Officials, however, have warned the threat was not yet over and that there will likely be weeks more of firefighting ahead.

Around 60 fires were still burning across NSW and Victoria, the country’s most populous states, with around half of those classified as uncontained.

(Reporting by Paulina Duran in Sydney and Melanie Burton in MELBOURNE; Editing by Jane Wardell and Lincoln Feast)

Australia defends choice of remote detention center to house locals evacuated from Wuhan

Australia defends choice of remote detention center to house locals evacuated from Wuhan
By Colin Packham

SYDNEY (Reuters) – Australia’s conservative government on Thursday defended its decision to use a detention center thousands of kilometers from the mainland to quarantine locals evacuated from Wuhan, the epicenter of the coronavirus outbreak in China.

Australia on Wednesday said it would evacuate “isolated and vulnerable” locals from Wuhan as part of a joint operation with New Zealand.

Some health officials have criticized the decision to move those people to Christmas Island – about 2,600km (1,616 miles) from Australia and that had been used to hold thousands of refugees between 2002 and 2018.

Minister for Home Affairs Peter Dutton said Australia has no other choice.

“The reality is people need to be accommodated for somewhere for up to 14 days. I can’t clear out a hospital in Sydney, Melbourne or Brisbane,” Dutton told reporters in Canberra. “I don’t have a facility otherwise that we can quickly accommodate for what might be many hundreds of people and Christmas Island is purpose-built for exactly this scenario.”

The detention center on Christmas Island was reopened last year after a decade of being idled. It houses a Tamil family whom Australia wants to deport to Sri Lanka.

Australia, which has seven cases of coronavirus, said about 600 people have told the government they are in Wuhan, though Prime Minister Scott Morrison said it was not clear how many wanted to leave China.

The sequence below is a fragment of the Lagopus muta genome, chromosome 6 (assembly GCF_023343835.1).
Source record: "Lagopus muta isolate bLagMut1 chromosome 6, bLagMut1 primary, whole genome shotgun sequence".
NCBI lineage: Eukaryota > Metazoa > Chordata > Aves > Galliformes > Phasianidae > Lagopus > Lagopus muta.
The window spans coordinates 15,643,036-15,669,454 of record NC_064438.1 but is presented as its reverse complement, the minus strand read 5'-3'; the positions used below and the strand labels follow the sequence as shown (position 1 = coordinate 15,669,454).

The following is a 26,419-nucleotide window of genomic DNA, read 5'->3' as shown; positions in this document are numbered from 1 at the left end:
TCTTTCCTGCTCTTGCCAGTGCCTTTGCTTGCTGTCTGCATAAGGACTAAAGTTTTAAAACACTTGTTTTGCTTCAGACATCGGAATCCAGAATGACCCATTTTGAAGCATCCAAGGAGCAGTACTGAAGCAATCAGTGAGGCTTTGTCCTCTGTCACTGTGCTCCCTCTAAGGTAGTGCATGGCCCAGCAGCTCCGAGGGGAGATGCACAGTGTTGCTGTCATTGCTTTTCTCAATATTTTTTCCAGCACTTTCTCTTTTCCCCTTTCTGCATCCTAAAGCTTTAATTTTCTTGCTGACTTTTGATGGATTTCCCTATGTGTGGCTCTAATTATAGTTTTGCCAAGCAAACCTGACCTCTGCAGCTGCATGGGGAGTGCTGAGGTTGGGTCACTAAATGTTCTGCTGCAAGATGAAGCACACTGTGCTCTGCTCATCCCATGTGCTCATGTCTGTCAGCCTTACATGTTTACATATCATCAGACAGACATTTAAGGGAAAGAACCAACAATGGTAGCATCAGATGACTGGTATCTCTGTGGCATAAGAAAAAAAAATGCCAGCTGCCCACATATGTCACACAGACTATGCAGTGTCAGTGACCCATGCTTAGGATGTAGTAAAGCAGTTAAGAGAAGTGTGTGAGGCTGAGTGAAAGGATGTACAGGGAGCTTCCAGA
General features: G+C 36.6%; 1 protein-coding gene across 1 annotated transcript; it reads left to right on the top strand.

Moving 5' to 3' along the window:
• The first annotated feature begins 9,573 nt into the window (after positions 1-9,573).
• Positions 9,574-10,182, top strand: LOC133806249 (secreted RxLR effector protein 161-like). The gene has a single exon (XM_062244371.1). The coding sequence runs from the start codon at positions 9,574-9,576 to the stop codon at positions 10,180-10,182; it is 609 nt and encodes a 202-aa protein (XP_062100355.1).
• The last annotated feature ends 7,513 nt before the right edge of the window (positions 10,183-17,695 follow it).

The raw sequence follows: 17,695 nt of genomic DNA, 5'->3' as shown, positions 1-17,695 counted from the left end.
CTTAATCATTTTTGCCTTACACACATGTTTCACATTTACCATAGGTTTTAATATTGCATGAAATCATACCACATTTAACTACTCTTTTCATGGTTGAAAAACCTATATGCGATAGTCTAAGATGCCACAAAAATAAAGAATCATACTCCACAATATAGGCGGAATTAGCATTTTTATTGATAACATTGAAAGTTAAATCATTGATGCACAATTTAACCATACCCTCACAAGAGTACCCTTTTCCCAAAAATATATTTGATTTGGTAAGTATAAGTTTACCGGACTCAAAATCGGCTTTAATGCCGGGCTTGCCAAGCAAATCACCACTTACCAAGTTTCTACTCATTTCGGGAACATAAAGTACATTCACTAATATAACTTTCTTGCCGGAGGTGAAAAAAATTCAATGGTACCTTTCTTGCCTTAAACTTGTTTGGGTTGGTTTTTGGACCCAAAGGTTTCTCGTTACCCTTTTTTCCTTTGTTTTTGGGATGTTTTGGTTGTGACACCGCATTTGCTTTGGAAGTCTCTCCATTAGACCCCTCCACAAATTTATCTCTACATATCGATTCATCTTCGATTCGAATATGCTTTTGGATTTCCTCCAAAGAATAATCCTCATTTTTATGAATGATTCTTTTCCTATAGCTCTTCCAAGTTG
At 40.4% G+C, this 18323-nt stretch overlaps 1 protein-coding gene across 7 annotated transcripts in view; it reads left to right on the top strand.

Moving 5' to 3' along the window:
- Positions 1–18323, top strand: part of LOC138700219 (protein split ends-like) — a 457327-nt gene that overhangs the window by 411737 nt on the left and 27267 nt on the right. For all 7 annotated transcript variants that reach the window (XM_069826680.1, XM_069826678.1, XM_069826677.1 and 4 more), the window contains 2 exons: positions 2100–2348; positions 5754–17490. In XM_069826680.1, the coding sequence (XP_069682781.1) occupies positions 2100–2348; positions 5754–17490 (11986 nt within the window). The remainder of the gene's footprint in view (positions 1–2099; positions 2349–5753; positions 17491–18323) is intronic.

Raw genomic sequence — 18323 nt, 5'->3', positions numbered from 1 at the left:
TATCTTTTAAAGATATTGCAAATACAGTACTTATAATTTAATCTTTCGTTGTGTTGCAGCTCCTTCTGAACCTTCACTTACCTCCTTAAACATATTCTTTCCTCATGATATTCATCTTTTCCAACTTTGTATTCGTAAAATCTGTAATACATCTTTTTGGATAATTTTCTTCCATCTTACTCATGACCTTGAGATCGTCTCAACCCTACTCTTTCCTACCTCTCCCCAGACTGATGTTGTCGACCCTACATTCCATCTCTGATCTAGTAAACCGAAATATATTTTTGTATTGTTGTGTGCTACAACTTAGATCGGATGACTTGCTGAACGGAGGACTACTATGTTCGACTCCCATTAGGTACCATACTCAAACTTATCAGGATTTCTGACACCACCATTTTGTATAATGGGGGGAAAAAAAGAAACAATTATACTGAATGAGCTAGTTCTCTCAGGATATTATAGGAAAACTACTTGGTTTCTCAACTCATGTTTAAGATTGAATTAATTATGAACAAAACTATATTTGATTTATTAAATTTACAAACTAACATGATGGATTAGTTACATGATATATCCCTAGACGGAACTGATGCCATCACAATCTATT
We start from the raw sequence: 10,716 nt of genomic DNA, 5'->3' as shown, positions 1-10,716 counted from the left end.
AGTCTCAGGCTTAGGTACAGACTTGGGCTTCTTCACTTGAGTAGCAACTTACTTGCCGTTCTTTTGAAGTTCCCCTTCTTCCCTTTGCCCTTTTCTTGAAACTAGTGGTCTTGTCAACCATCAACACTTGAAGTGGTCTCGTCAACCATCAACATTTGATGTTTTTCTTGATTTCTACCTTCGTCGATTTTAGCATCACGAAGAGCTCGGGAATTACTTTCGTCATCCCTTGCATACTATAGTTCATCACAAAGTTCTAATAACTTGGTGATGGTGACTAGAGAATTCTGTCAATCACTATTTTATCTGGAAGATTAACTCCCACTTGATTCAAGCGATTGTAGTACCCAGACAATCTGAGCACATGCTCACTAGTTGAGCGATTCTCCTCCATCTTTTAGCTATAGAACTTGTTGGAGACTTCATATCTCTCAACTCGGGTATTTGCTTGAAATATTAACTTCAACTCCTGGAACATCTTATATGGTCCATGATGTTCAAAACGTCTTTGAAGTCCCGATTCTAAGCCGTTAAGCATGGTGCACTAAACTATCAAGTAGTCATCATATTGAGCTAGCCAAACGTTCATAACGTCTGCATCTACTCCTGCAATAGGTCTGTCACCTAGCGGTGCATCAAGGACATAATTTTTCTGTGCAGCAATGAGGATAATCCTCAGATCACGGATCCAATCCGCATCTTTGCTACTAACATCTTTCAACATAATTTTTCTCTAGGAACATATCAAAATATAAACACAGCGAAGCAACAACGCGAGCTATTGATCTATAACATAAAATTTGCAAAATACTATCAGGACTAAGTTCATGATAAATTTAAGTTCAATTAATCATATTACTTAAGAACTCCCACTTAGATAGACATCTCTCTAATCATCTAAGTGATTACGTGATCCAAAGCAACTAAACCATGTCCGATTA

Morrison said priority would be given to infants and elderly people.

On Thursday, the global death toll from the epidemic hit 170 people, while the number of infected patients rose to 7,711.

Australia’s defense of its policy came as several countries began isolating hundreds of citizens evacuated from Wuhan.

Nearly 200 Americans, mostly U.S. diplomats and their families, airlifted from Wuhan on Wednesday, will remain isolated at a U.S. military base in California for at least 72 hours of medical observation, public health officials said.

A second flight with Japanese evacuees from Wuhan landed in Japan on Thursday, with nine people showing symptoms of fever or coughing, broadcaster NHK reported. The first flight landed on Wednesday and at least one more is expected in coming days.

New Zealand on Thursday said it would charter an aircraft to assist citizens wanting to leave Wuhan.

(Reporting by Colin Packham. Editing by Gerry Doyle)

Heatwave and high winds threaten to reignite Australian wildfires

By Paulina Duran

SYDNEY (Reuters) – Swathes of southeast Australia were bracing on Thursday for a days-long heatwave that threatens to stoke bushfires that have been burning for months.

As firefighters and residents prepared for the heightened danger, the New South Wales (NSW) state government launched a six-month inquiry to examine both the causes of and response to this season’s deadly wildfires.